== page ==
I would however, make sure that the fixtures are rated for residential use. A lot of the garbage at the Borgs is not and the radio frequency noise they generate is outrageous.
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On Wed, 12 Jan 2005 05:08:37 GMT, "Scott Smith"

it's those funny looking 1/2 round tubes that you see in older buildings, running to the lights and switches... Most BORGs have it..
We did my neighbor's garage last year and just used white romex with white staples.. pretty close match to his paint, as luck would have it..
mac
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I thought that that was illegal in most states. Romex is supposed to be used within enclosed walls. Exterior (to a wall) wiring should go in some type of tubing (a few different ones are around)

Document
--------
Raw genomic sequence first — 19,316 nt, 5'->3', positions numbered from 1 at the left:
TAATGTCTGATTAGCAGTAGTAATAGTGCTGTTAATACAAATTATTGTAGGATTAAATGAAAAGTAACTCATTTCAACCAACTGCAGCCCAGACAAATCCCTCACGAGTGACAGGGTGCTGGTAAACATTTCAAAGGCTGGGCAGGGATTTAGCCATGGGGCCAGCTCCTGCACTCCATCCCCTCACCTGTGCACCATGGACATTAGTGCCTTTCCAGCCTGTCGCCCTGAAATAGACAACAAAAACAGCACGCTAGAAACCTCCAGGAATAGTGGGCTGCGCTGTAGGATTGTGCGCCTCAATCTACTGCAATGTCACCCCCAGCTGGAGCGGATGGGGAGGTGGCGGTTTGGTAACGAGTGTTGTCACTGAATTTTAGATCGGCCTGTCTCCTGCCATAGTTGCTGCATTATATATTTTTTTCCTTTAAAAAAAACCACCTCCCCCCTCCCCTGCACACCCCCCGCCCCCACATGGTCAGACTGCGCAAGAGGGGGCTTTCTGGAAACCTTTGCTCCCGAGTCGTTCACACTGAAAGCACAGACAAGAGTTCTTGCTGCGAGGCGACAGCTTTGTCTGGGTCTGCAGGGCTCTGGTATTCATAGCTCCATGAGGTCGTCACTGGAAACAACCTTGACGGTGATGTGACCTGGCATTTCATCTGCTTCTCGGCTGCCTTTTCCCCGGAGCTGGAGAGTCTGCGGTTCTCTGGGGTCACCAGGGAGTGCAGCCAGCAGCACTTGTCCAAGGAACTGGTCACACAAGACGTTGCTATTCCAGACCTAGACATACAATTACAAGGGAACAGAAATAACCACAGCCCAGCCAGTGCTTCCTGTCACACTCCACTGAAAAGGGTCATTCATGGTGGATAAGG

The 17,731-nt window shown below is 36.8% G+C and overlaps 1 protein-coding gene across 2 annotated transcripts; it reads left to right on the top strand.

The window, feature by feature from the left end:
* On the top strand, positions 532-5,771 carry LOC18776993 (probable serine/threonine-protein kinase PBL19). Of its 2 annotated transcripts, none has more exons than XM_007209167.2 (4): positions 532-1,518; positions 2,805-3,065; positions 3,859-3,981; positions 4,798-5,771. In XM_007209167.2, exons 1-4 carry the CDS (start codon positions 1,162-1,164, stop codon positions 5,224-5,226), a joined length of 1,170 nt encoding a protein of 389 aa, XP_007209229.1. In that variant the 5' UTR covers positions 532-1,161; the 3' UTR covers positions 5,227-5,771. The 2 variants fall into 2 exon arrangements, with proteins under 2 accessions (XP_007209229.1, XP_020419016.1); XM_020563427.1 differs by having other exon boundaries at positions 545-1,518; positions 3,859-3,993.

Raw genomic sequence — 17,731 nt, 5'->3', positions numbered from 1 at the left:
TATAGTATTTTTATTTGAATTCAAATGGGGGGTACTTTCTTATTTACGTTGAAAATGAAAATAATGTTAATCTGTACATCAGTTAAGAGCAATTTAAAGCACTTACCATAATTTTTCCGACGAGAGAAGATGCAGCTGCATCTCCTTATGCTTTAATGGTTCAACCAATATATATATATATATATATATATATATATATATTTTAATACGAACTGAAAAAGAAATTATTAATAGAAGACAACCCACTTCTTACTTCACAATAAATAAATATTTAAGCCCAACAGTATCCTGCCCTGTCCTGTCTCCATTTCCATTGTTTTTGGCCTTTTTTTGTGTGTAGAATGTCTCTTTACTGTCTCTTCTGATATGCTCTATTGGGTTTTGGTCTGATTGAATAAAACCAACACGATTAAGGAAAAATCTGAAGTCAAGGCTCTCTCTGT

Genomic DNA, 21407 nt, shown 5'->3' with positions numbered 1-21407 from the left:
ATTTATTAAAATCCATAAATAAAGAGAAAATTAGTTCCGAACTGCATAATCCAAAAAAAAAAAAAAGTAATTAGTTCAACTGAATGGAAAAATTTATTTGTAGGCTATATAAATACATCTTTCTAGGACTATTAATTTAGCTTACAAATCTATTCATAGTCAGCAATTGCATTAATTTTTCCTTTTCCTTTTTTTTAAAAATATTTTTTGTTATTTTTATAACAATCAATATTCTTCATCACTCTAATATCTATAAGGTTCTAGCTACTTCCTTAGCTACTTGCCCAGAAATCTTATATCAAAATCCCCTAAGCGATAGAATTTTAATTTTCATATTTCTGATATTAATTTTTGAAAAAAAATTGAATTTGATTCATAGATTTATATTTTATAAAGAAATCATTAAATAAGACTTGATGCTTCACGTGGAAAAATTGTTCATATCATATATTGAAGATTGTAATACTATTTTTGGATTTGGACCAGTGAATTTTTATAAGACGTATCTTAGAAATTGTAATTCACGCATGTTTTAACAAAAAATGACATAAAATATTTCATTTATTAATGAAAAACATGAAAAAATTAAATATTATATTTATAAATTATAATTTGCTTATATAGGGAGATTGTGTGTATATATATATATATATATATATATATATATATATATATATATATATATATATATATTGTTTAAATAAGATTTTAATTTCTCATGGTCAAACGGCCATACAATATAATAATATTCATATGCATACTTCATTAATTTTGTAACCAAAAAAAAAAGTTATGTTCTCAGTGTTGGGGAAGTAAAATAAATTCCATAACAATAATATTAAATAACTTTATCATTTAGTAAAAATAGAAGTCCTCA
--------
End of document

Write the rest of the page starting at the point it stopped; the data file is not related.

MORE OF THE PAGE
Len
mac davis wrote:

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At least in some places it was OK for a surface like a ceiling. It has to be a certain minimum height to avoid being used as a clothes line etc. Romex generally has to be routed through holes in the ceiling joists. Code may have changed since I checked that though.
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It is interesting that Romex may be illegal for many appolications but a plain extension cord is OK. There is really nothing worse than an extension cord.
Dick

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Richard Cline wrote:

The building and electrical codes only apply to stuff that is permanently installed. Extension cords are not addressed by the electrical code anymore than garden hoses are addressed by the plumbing code.